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In re K.M.

March 16, 2009; as modified March 26, 2009

IN RE K.M., A PERSON COMING UNDER THE JUVENILE COURT LAW.
VENTURA COUNTY HUMAN SERVICES AGENCY, PLAINTIFF AND RESPONDENT,
v.
C.M., DEFENDANT AND APPELLANT.



(Super. Ct. No. J066426) (Ventura County) Tari L. Cody, Judge.

The opinion of the court was delivered by: Perren, J.

CERTIFIED FOR PUBLICATION

C.M. appeals an order of the juvenile court terminating parental rights and finding her child adoptable. (Welf. & Inst. Code, § 366.26.) She contends the juvenile court erred in giving the notices required by the Indian Child Welfare Act (ICWA) (25 U.S.C. § 1901 et seq.). We affirm.

FACTS AND PROCEDURAL HISTORY

Respondent Ventura County Human Services Agency (Agency) filed a juvenile dependency petition on behalf of two-year-old K.M. on November 14, 2006. The petition alleged the mother, C.M., did not properly supervise or care for the child.

C.M. had untreated mental and emotional problems and was incarcerated for child endangerment. The child's father is unknown.

C.M. indicated on an Indian ancestry questionnaire that she was, or might be, a member of the "Cherakia" tribe. Based on this information, the Agency gave notice of the December 7, 2006, jurisdiction and disposition hearing to the Bureau of Indian Affairs (BIA), the Eastern Band of Cherokee Indians, the Cherokee Nation and the United Keetoowah Band of Cherokee. The notices contained only the names and addresses of the child's mother and presumed father. The Eastern Band and United Keetoowah Band sent replies that K.M. was not a member of that tribe.

In a memorandum dated December 3, 2007, the social worker explained that she had asked the mother several times for further information regarding her Indian ancestry, and mother referred the social worker to her mother. On October 21, 2007, the social worker asked the maternal grandmother about the family's Indian ancestry. She told the social worker that she had Choctaw ancestry and her ex-husband had Cherokee ancestry. She provided the social worker with their birthdates. She also provided the names of the child's great-grandparents and indicated they had Indian ancestry. The maternal grandmother was unwilling to provide further information regarding the child's possible Indian ancestry because she believed the Agency was not properly managing the child's case. According to the social worker, grandmother said, "I'll give you the information when my baby is back with me. I'm not going to give you anything so that those foster parents . . . can get any money for my baby."

The social worker spoke with mother once again on December 7, 2007, about the child's possible Indian heritage. At that time, mother provided the names of her paternal grandmother, but could not provide an address or telephone number for her or any other relevant information. Mother also identified her maternal great-grandmother and maternal grandfather but could provide no further information about them.

After being informed that the grandmother and grandfather had Cherokee and Choctaw heritage, the Agency sent additional notices to the Cherokee tribes and BIA, and to the Jena Band-Choctaw, the Choctaw Nation of Oklahoma and the Mississippi Band of Choctaw Indians. The notices included the names of the child's maternal grandmother and grandfather and maternal great-grandmother and great-grandfather. None of the tribes indicated that K.M. was a member of a tribe. At the hearing terminating parental rights on February 28, 2008, the trial court found that K.M. was not an Indian child.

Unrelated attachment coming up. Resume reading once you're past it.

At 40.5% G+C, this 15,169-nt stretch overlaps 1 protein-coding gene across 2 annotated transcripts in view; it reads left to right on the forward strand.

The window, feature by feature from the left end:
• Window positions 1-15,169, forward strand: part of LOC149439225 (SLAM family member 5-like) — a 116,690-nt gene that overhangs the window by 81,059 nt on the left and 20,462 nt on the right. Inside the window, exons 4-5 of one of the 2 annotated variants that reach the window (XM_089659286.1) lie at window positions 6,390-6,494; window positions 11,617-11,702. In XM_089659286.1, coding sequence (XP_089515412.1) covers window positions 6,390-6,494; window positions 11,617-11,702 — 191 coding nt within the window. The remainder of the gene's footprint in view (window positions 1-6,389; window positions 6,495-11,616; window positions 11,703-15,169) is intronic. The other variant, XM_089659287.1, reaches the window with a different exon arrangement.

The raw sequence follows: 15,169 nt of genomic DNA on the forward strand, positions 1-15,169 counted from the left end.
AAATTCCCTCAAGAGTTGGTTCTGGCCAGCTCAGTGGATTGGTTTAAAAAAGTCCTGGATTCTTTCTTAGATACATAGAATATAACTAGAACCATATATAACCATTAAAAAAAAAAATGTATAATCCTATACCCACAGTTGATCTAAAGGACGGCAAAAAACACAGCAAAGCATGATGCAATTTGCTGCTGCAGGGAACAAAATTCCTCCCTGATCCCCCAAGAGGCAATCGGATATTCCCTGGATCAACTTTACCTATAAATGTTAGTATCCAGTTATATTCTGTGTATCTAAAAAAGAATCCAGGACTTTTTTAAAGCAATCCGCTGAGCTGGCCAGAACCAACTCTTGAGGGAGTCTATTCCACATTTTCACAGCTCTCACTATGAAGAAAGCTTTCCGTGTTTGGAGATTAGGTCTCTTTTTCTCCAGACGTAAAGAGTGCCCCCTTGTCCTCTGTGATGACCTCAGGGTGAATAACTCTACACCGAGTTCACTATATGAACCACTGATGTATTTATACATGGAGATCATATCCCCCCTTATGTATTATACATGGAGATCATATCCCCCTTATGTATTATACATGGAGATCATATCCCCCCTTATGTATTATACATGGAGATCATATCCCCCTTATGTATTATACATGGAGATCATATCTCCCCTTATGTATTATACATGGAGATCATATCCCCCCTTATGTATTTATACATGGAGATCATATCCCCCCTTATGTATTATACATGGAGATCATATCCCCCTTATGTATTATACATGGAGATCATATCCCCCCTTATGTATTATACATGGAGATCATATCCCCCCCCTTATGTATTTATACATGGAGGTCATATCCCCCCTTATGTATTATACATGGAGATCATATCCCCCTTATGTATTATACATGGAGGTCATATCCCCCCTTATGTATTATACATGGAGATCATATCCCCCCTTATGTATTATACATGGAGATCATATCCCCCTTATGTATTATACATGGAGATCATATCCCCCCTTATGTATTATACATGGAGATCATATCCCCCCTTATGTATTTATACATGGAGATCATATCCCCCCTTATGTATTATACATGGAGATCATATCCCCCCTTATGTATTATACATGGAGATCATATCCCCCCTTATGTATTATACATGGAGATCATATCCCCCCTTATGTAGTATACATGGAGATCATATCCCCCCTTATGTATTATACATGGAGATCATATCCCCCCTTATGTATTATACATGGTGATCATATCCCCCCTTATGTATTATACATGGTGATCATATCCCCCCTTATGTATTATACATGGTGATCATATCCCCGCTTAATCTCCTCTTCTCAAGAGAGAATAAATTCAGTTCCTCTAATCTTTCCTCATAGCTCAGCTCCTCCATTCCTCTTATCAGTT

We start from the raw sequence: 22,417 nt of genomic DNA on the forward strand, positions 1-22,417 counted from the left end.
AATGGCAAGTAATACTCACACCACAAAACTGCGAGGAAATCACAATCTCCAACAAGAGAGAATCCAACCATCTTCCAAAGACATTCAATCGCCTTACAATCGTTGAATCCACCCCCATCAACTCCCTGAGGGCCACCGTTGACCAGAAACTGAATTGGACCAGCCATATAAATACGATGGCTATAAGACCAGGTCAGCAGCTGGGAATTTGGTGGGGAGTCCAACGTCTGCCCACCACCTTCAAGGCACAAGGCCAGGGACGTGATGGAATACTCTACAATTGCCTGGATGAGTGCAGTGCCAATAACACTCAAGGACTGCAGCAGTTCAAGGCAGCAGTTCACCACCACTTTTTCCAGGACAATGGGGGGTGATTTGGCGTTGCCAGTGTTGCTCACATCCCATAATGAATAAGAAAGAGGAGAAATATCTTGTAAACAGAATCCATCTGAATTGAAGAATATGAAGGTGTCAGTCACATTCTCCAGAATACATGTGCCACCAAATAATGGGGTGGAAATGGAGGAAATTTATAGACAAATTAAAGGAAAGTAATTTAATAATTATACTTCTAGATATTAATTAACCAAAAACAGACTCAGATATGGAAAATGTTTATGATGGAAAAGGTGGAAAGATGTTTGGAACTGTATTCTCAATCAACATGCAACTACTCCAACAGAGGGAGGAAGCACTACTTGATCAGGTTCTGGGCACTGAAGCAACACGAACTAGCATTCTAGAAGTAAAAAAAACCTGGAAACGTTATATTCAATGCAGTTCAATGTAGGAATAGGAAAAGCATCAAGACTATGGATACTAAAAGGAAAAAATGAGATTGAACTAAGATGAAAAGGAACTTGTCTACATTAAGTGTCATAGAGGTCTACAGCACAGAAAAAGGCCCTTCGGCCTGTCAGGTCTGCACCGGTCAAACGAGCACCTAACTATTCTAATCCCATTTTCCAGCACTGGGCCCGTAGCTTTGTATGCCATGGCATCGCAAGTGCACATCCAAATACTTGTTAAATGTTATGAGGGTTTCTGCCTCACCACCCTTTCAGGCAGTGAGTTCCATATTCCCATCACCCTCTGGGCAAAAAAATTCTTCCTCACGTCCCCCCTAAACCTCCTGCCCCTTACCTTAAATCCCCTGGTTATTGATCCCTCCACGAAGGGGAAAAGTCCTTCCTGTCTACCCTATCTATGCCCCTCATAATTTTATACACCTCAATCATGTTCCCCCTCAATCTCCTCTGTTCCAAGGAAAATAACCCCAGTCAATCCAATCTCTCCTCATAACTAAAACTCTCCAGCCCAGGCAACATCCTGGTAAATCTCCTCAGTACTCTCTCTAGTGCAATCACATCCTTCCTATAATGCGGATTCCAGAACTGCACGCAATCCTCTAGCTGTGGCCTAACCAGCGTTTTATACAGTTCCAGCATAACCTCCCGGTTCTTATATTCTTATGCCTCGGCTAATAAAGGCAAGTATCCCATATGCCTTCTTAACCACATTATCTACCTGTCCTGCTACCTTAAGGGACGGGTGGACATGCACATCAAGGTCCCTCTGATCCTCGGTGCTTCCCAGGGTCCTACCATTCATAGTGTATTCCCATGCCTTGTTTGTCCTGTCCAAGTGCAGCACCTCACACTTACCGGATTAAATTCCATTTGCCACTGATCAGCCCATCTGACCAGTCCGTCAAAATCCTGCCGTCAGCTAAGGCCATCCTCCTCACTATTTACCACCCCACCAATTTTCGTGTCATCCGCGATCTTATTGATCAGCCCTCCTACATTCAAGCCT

DISCUSSION

C.M. contends that termination of her parental rights must be reversed because the Agency did not interview the child's great-grandmother regarding possible Indian ancestry.

ICWA protects the interests of Indian children and promotes the stability and security of Indian tribes by establishing minimum standards for, and permitting tribal participation in, dependency actions. (25 U.S.C. §§ 1901, 1902, 1903(1), 1911(c), 1912.) For purposes of ICWA, an "Indian child" is one who is either a "member of an Indian tribe" or is "eligible for membership in an Indian tribe and is the biological child of a member of an Indian tribe." (25 U.S.C. § 1903(4).) The juvenile court and social services agencies have an affirmative duty to inquire at the outset of the proceedings whether a child who is subject to the proceedings is, or may be, an Indian child. (In re Desiree F. (2000) 83 Cal.App.4th 460, 469-470.)

The object of tribal notice is to enable a review of tribal records to ascertain a child's status under ICWA. (In re D.T. (2003) 113 Cal.App.4th 1449, 1455.) The notices "must contain enough information to be meaningful. [Citation.] The notice must include: if known, (1) the Indian child's name, birthplace, and birth date; (2) the name of the tribe in which the Indian child is enrolled or may be eligible for enrollment; (3) names and addresses of the child's parents, grandparents, great grandparents, and other identifying information; and (4) a copy of the dependency petition." (In re Francisco W. (2006) 139 Cal.App.4th 695, 703.) "It is essential to provide the Indian tribe with all available information about the child's ancestors, especially the one with alleged Indian heritage. [Citation.] Notice . . . must include available information about the maternal and paternal grandparents and great-grandparents, ...


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